When working effectively, your contact lenses should be comfortable, moist and wearable for eighteen hours or more. If your contacts are causing you discomfort or irritation, there are a few possible reasons why.
If you’re healthy and your lenses are new, it’s possible the lens itself is defective. Most manufacturers offer warranties or other guarantees against this kind of problem, allowing dissatisfied users to get a replacement or refund. In some cases, hard and RGP lenses can be fixed with a re-polishing. Sometimes a new lens can be uncomfortable because it doesn’t fit properly. Lenses can be too tight, too loose or too thick. They can also have unintentionally sharp edges or the prescription itself can be wrong. Should these kinds of complications arise, be sure to see your eye doctor as soon as possible.
Most complaints eye doctors hear, like lens discomfort, are minor and easy to fix. But there are complications related to wearing contact lenses that can lead to more serious health issues. Symptoms that can indicate a more serious condition include pain, irritation, sensitivity to light, redness, discharge, swelling and blurred vision. While this doesn’t necessarily mean something serious is wrong, you should consult an eye doctor immediately. If not attended to right away, a serious eye infection could arise.
Cue scary music.
A corneal abrasion is a common problem that can happen when abrasive particles get trapped underneath a contact lens, causing scratches or nicks to the cornea. This is most frequent with RGP and hard lenses. Corneal abrasions can also occur from wearing lenses with rough or sharp objects. If the pain associated with a corneal abrasion continues, you may need medical treatment. Severe corneal abrasions that are not treated may lead to a vision-threatening corneal ulcer. Yikes.
Dry eye syndrome is another common issue where contact lens wear causes your eyes to not produce enough tears to keep your eyes lubricated. Dehydration can lead to lens discomfort, a lack of oxygen transmission, and an increased risk of infection. Dry eyes can be caused by a number of things like increased alcohol consumption, oral contraceptives and dry, windy weather. If the problem persists, cut down on your lens wearing time, and use eye drops. Be sure to consult your eye doctor if you experience any symptoms.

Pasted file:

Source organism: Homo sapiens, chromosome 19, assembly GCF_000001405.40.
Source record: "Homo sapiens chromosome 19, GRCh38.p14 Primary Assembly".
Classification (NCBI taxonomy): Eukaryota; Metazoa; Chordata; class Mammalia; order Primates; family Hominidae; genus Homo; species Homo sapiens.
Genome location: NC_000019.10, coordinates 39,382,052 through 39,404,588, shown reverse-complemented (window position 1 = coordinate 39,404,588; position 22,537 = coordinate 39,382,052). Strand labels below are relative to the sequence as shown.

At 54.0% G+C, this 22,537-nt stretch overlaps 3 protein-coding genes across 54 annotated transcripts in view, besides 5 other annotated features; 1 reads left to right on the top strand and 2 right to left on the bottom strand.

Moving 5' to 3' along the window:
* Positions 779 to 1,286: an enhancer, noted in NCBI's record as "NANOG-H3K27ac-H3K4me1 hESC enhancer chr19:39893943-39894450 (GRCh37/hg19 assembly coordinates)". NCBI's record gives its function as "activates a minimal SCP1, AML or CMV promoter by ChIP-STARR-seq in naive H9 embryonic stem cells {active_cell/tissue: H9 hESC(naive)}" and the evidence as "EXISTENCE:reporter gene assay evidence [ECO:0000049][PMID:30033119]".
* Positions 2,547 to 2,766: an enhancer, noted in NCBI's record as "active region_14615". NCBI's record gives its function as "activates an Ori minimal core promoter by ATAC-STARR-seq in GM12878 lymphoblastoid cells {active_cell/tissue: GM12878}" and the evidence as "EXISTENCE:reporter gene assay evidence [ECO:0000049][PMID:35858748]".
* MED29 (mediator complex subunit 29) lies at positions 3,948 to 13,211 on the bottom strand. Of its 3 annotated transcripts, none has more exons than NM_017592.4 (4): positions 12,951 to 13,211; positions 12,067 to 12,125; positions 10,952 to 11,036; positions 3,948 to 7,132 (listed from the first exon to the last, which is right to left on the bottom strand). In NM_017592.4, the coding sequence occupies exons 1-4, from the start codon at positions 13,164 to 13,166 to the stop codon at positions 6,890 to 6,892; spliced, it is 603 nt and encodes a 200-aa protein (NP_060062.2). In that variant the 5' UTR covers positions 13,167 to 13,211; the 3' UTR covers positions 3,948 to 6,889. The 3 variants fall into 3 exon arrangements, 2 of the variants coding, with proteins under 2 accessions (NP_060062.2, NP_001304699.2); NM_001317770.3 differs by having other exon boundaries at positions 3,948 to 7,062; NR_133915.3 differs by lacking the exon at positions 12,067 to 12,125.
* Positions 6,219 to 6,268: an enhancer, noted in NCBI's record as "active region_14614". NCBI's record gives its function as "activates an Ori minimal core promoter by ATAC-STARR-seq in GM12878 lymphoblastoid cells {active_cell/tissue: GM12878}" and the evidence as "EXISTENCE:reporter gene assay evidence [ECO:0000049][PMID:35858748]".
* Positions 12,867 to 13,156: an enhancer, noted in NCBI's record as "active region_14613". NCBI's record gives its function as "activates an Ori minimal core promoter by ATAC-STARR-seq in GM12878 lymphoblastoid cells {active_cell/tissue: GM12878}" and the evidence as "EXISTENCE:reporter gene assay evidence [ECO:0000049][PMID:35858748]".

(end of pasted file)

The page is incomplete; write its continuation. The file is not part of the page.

Conjunctivitis is an infection or inflammation of the membrane lining the inside of the eyelids and connected to the sclera. Conjunctivitis is usually caused by lenses that are not kept clean and disinfected, or lenses that are inserted with dirty hands. Symptoms of conjunctivitis include redness, a burning sensation and discharge from the eye that causes the eyelids to stick together. Warm compresses can be an effective treatment, but in some cases, you’ll need medical attention. If discharge become a problem, stop wearing your lenses immediately. Double yikes.
Keratitis is the inflammation and infection of the cornea that can have complications that threaten the loss of vision. Common side effects of keratitis include pain and sensitivity to light. It is common in soft lenses that are not properly cleaned and disinfected, or lenses that have been rinsed with contaminated water. Keratitis always requires medical attention and may need emergency care in severe situations. Not good at all.
A corneal edema is a swelling of the cornea caused by a lack of oxygen often resulting from improper use of extended wear lenses. Symptoms of a corneal edema include hazy vision, halos around lights, and mild pain when you take your lenses out. Without proper attention, a corneal edema can cause infection or permanent scarring. In the case of a corneal edema, taking out your lenses or switching to disposable daily wear lenses can alleviate symptoms.
Seeing halos around light sources isn’t uncommon among contact lens wearers and shouldn’t be interpreted as an serious threat. These ghost images occur when the pupil is dilated to a larger size than the optical area of a lens. Seeing rainbow lights, however, can be a sign of corneal swelling, indicating that your lenses have been worn for too long and should be taken out.
Blurred vision in one or both eyes is a more serious condition. If blurred vision occurs in eyes that were clear before, get medical attention immediately. Any other symptom that persists more than temporarily should also be evaluated by a professional.
Blepharitis is a backup of the oil glands on lid margins, often accompanied by the overgrowth of skin bacteria around the eyelashes. A lack of oil in tears produces poor quality tears, leading to dry eye, lens discomfort and a deposit buildup. A warm compress used daily and a side to side scrubbing of the eyelashes with a washcloth and warm water can alleviate symptoms. If the condition continues, be sure to talk to your eye doctor.
Updated Mar 25th, 2015